Thursday, June 2, 2016

The Water Is Wide


After 42 years, some 375 months, 1500 weeks, 7000 days and 28,000 classes, tomorrow is the last day of teaching children at The San Francisco School.  For my wife Karen, that is. 41 of them side-by-side with me, 20 with our children and some more with our nephews and neighbors and friends.

That’s epic. That’s Shakespearean. And I’m feeling it down to my bones.

There have been many layers of goodbyes and recognition of her immense contribution as the school’s first “official” art teacher. An art show of her work, a speech at the school’s 50th Anniversary Party and a song beautifully sung by an alum, a book for people to sign. Yesterday, we had a special Elementary Singing Time dedicated to her and as the kids came in, they joined in on the song The Water is Wide.

The water is wide, I cannot cross over. But neither have I wings to fly.
Give me a boat, that will carry two.  And both shall row, my love and I.

And there I was up front with her at my side playing guitar and the tears were streaming down my face in front of the 100 kids and 25 teachers. I’m used to this and always tell people “Never apologize for tears.” But still, it’s not easy to cry heartily in front of people. And play the guitar and try to sing at the same time. And lead the ceremony.

But when the song was over, I soldiered on and said this to the kids:

Karen has been listening to this song at home and I knew she would enjoy hearing you all sing it. But I was wondering why she chose this moment to listen to it and why she liked it so much. Well, we don’t have to know why, we can just like the things we like and love the things we love and that’s enough. We don’t have to explain it to anyone or even ourselves. But hearing these words, it suddenly meant something very special to me.

42 years is a long ocean to cross. That water is wide indeed. When Karen started out, I’m sure she had no idea how long she would travel on it or any sense that she had to get to another shore. She knew she couldn’t swim that far and had no wings to fly. But a boat would help. And it would be more fun and she could go further with another person in the boat with her.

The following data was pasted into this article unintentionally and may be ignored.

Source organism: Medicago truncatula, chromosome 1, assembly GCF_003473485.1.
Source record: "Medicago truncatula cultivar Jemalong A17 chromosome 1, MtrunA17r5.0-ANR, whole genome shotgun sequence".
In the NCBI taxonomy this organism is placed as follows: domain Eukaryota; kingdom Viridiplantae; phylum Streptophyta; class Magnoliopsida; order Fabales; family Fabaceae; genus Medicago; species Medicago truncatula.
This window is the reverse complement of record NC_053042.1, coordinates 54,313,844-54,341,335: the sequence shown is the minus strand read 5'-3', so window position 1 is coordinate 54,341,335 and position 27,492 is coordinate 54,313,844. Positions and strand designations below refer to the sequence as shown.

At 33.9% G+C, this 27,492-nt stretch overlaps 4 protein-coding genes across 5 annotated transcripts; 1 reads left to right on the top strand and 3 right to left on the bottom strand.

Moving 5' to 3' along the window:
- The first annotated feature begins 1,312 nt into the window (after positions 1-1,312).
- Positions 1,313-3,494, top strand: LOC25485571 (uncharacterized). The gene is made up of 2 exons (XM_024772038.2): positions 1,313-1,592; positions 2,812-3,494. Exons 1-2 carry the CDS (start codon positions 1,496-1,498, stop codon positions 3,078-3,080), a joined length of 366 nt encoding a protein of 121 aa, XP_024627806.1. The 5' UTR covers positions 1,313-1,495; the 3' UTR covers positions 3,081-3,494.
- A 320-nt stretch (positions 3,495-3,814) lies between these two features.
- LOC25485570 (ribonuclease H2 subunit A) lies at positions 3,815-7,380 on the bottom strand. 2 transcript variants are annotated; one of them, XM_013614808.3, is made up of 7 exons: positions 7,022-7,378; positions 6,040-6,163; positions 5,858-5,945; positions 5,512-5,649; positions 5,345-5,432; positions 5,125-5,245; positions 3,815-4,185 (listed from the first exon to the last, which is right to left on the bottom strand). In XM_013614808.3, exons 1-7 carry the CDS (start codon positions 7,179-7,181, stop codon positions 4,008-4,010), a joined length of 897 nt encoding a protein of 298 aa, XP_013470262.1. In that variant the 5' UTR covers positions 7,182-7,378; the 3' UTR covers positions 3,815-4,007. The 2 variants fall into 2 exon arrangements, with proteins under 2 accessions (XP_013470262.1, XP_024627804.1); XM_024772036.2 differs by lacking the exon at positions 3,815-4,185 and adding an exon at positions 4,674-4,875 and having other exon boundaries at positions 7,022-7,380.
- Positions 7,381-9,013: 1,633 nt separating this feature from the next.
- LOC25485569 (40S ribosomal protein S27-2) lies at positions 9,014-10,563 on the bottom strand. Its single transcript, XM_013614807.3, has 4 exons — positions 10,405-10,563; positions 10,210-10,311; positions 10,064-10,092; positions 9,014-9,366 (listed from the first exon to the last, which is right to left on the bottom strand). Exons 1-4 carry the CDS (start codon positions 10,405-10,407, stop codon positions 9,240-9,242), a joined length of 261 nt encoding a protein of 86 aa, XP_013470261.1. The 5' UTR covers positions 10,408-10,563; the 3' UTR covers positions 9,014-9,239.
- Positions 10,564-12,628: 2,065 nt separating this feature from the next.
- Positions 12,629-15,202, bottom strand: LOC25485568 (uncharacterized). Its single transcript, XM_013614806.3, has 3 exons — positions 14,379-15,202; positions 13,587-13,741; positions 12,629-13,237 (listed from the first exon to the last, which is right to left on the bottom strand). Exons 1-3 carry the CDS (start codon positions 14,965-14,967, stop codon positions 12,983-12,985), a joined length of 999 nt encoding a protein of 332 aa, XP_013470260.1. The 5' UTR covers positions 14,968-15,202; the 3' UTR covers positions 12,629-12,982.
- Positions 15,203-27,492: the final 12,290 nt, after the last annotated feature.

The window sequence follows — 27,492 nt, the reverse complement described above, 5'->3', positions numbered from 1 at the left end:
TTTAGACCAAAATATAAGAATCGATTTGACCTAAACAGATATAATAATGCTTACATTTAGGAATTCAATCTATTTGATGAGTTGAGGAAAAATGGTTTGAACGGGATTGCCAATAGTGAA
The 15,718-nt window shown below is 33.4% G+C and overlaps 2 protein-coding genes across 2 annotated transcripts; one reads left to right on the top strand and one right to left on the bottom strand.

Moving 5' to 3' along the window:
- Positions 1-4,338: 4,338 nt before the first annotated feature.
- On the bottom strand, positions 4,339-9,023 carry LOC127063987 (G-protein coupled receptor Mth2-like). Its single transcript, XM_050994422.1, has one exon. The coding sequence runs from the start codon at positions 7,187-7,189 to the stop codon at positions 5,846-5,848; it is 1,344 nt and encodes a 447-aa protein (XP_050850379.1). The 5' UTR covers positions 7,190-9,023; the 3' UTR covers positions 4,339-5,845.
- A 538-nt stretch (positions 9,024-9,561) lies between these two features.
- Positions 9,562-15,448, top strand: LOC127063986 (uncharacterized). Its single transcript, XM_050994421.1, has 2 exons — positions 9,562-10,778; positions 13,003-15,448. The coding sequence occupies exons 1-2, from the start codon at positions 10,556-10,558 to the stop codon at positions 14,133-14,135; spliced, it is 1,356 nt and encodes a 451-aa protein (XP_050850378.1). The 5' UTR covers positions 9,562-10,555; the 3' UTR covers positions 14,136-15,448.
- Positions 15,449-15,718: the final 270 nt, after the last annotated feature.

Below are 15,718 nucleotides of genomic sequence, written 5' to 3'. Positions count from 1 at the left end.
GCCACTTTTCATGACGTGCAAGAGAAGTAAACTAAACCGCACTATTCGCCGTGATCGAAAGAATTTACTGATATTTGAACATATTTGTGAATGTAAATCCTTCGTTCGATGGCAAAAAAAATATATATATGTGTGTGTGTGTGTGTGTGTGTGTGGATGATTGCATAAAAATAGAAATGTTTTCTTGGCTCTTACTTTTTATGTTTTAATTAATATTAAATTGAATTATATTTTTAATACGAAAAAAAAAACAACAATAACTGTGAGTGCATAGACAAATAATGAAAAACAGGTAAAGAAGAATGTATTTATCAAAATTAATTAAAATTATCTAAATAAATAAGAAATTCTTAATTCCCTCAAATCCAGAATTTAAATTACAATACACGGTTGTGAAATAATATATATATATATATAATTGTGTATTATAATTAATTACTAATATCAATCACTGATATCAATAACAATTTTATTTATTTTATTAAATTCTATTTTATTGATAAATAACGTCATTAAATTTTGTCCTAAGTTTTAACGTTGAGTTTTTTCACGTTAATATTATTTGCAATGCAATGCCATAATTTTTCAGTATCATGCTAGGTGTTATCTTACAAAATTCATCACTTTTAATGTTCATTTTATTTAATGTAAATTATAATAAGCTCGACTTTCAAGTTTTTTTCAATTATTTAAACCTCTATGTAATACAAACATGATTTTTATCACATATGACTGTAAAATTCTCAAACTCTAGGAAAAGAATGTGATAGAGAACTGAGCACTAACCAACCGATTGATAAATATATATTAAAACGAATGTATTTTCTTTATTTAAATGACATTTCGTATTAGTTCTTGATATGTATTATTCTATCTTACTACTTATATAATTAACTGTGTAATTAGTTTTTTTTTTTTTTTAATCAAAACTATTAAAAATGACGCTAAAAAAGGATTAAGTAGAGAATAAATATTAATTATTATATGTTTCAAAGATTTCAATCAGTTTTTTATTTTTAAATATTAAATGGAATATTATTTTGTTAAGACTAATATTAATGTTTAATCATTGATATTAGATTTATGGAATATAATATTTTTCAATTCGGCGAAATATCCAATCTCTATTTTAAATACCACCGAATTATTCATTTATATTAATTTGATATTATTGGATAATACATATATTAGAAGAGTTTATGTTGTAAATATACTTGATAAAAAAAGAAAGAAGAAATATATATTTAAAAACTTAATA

Well, it turns out that this school was the boat. And I was the love that took the journey with her. Day after day, month after month, year after year, we rowed together, one stroke at a time and suddenly, here we are on the other shore. She is getting out to explore a marvelous new land. And I’m getting back in the boat to row alone, for my other shore has not called me yet.

What a ride it has been! Scary storms, calm seas, circling sharks, playful dolphins. But I know what kept her rowing was the pleasure of traveling with you kids and the kids before you and loving seeing how you think with pictures, clay, cloth. You’ve kept her company with your fresh way of seeing the world and vibrant imaginations.

“Love grows old and waxes cold, and fades away like the morning dew,” says another verse in the song and I think her love of staff meetings and report cards and lunch duty may have waxed a little cold. But not her love of you all and the work you do. I know she’ll miss that. And I know she’ll miss you. So let’s send her off with one more time through the song.

And we did. Tomorrow Karen and I will leave the house, get in the car and drive for the last time to this school that has been our life, our home, our haven, our little piece of heaven.

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